Just days after Adrian Peterson was stopped going 109 MPH in a 55 MPH zone, Bernard Berrian was also stopped doing 104 MPH in a 60 MPH zone.
Normally, I don't care too much about this kind of thing; I think they should be treated just like any other citizen who does something like this: given a big and expensive ticket, possibly lose their licenses (depending on prior transgressions), and they shouldn't get their names in the paper.
But this is a lot of speeding -- normally when you're caught going 100 MPH it's in a 70 zone and/or on an interstate highway, without many other cars around; that doesn't seem to be the case here. And more importantly, this is now two Vikings skill position players openly flouting the law, mere days apart.
Should we get really worked up about the fact that the Vikings' on-field success has gone to their heads? Is it really a problem that celebrities and superstars and millionaires live by a different set of rules than we do?* What's the big deal, right, since nobody got hurt?
* I think most people would probably say, "Yes, it's a problem." But most people aren't even here right now, so I'm just going to keep on rolling.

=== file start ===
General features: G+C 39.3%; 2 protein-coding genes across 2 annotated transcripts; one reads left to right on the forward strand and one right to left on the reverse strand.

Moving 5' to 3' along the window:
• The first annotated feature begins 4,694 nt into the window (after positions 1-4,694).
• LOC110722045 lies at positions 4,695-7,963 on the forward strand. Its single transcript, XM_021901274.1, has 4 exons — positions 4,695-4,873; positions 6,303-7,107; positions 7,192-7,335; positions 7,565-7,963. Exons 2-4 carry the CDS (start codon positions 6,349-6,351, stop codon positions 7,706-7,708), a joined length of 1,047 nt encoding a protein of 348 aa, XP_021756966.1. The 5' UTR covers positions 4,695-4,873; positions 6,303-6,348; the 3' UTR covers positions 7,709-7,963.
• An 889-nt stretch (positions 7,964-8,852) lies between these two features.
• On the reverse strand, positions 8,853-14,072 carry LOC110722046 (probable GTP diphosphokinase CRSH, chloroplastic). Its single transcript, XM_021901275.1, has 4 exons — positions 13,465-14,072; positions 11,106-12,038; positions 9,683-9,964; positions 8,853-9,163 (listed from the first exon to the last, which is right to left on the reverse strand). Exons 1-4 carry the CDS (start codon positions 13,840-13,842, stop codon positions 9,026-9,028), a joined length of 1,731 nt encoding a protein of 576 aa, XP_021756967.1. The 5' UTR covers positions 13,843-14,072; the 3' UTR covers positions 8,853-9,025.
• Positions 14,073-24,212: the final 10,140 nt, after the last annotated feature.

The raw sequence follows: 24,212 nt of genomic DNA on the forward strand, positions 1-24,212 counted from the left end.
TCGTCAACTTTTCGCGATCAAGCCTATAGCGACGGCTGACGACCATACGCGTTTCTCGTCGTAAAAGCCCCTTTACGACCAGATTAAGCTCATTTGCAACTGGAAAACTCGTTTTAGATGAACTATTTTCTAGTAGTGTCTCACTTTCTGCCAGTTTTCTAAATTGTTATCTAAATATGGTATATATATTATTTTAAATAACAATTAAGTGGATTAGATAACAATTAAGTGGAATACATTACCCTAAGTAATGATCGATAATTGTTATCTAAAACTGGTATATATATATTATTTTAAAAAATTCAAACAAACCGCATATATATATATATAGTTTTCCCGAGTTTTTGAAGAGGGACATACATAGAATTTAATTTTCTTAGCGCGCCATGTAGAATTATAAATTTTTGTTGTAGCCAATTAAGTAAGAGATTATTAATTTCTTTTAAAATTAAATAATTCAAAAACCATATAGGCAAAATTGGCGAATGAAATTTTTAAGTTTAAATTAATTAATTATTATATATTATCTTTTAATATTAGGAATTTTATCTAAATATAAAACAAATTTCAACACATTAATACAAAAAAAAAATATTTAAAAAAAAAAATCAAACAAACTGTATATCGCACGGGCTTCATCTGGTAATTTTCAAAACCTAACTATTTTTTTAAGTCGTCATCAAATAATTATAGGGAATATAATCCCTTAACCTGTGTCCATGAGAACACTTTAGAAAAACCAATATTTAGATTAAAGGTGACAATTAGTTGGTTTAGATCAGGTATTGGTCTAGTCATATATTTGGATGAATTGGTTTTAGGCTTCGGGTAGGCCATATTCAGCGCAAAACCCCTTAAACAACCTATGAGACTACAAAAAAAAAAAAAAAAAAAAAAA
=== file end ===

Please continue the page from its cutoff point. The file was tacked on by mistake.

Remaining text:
I'm sure other, better people will cover these pressing issues. What I want to know is this:
Why are they in such a hurry?
What could possibly be so important that these guys have to be moving this fast to get it? Did they get a phone call from their drug dealer saying his inventory was low and they needed to get there immediately to make sure their stash didn't go dry? Are all the Vikings players participating in some sort of scavenger hunt, or contest wherein they have to travel around the city and do tricks and get from place to place in a time-sensitive fashion?
If it were the latter, kind of like Amazing Race or something, they could make a reality TV show out of it, and you'd definitely watch. Tell me you wouldn't. That's right.
Posted by Sean Schulte at 2009-12-05 08:12
On the bus this morning, I noticed another example of something that happens with what I think is stunning frequency:
The two fattest, most disgustingly immobile people on the bus plant themselves next to the exit door, completely blocking off the passage from the front half of the bus to the back, and preventing anyone from getting off. When someone does try to get off, these people will just look at the person who wants to get past with some sort of confusion on their faces, as if it's inconceivable that someone might want to get off the bus. They never move out of the way, and people are forced to kind of muscle/wiggle their way past.
It never ceases to amaze me that this happens.
After I lowered my shoulder and blew through the two defensive-tackle-sized women who were doing it this morning, I found myself wondering what Adrian Peterson would do.
There's not really much of a hole between these people, so obviously Peterson would be comfortable smashing into them. But he also doesn't seem to try to actually get between defensive lineman -- he runs right into one. Sometimes it works, usually it doesn't.
Sure, if Adrian Peterson were actually on the bus, people might get out of the way for him. You know, since he's famous.